Conveyancing Fees

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As you get ready to sell your house, one of the key problems you’re facing right now is choosing the right conveyancer or conveyancing solicitor to help you finish off your sale. Keep in mind, though, that conveyancing has become an incredibly competitive business, so the conveyancing quotes you might see online can be cheaper than what they actually end up being in your particular sale. How can you know what the actual conveyancing cost to sell a house might be? If you talk to a money-saving expert on conveyancing, they’ll tell you to ask lots of questions throughout the process so you know exactly what to expect when the bill comes. The cost of a conveyancer to sell a house can vary from firm to firm, so buckle up!

Step 1: Learn What’s in a Quote
Before you can look at the average conveyancing fees for selling a house, you need to know what you might be looking for in a quote. There are two basic parts to a conveyancer’s quote.

  • The Actual Fee: This is the heart of the cost of working with a conveyancer. It may vary quite a bit, but it’s usually the bulk of the quote.
  • The Disbursements: These are the things your solicitor must pay after you sell your home. The cost of the disbursements won’t vary from professional to professional, or at least they shouldn’t. They’re fixed charges, and typically, you may end up with additional disbursements along the way that are unavoidable. Fortunately, however, your conveyancer should be able to tell you more about those as they pop up.

Step 2: Know What the Average Is
It’s absolutely essential that you learn more about the average conveyancing fees so you know what to expect when you speak with a conveyancer. There are a few things to remember as you look at average fees, though.

  • Conveyancing fees can vary by the size of the transaction.
  • The fees you will pay vary depending on whether the property you’re selling is a leasehold or a freehold.
  • You may encounter a difference in fees based on where the property is that you’re selling.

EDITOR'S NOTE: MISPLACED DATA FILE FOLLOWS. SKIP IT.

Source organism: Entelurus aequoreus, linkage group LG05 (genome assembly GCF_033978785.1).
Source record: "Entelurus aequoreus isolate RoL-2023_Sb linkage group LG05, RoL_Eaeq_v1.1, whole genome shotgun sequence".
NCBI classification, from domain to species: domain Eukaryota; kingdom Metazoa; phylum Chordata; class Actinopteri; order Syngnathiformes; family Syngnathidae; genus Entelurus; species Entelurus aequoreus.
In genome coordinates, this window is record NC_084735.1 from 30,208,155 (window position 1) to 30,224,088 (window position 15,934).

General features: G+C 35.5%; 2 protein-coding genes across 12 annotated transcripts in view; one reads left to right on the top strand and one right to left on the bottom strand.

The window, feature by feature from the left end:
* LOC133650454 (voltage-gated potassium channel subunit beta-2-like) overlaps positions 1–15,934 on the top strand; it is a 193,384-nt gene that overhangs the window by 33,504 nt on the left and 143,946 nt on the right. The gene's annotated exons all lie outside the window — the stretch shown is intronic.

Conveyancing quotes vary widely, but they will always vary based on those three key factors.

Step 3: Know What Reasonable Disbursements Are
It may help to know what is reasonable in terms of disbursements in the quote you’re offered. Here are some pretty common disbursements when you’re selling your home.

    • ID Check: The law requires a conveyancer to get proof of your ID to meet money laundering regulations, so expect that to cost you something.
    • Bank Fees: Most banks require TT, or telegraphic transfer, fees when you’re sending large sums of money, and those will be included in your costs.
    • Land Registry Fees: When your conveyancer files the title plan at HM Land Registry, you can expect that to cost you something as well.
    • Mortgage Property Supplement Fee: While this isn’t always included, it likely will be if you have a mortgage, as the conveyancer will have to work with your lender to redeem your mortgage.
    • Unregistered Property Supplement Fee: If you have a property that hasn’t been previously registered with HM Land Registry, your conveyancer will have to take care of that.
    • Indemnity Policy: Your buyer may require you to purchase an insurance policy to protect them from any future liabilities, and if that’s the case, your conveyancer will help you purchase that policy.


With this knowledge, you can move forward and select a conveyancer who will meet your needs.

A Few Common Questions

Still, have a few questions about what to expect when it comes to conveyancing costs. Here are a few answers that might be helpful as you work to understand this facet of selling your home.

How Much are Conveyancing Fees for Selling a House?